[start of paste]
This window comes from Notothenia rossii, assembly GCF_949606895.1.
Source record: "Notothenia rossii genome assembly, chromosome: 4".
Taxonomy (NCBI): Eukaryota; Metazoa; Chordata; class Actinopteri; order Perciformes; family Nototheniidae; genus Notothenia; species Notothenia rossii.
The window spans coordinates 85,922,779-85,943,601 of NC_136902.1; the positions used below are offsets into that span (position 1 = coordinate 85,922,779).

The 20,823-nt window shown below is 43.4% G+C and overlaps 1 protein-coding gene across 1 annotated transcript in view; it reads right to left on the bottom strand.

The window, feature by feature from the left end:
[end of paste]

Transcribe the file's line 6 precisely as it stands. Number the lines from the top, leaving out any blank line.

The window, feature by feature from the left end: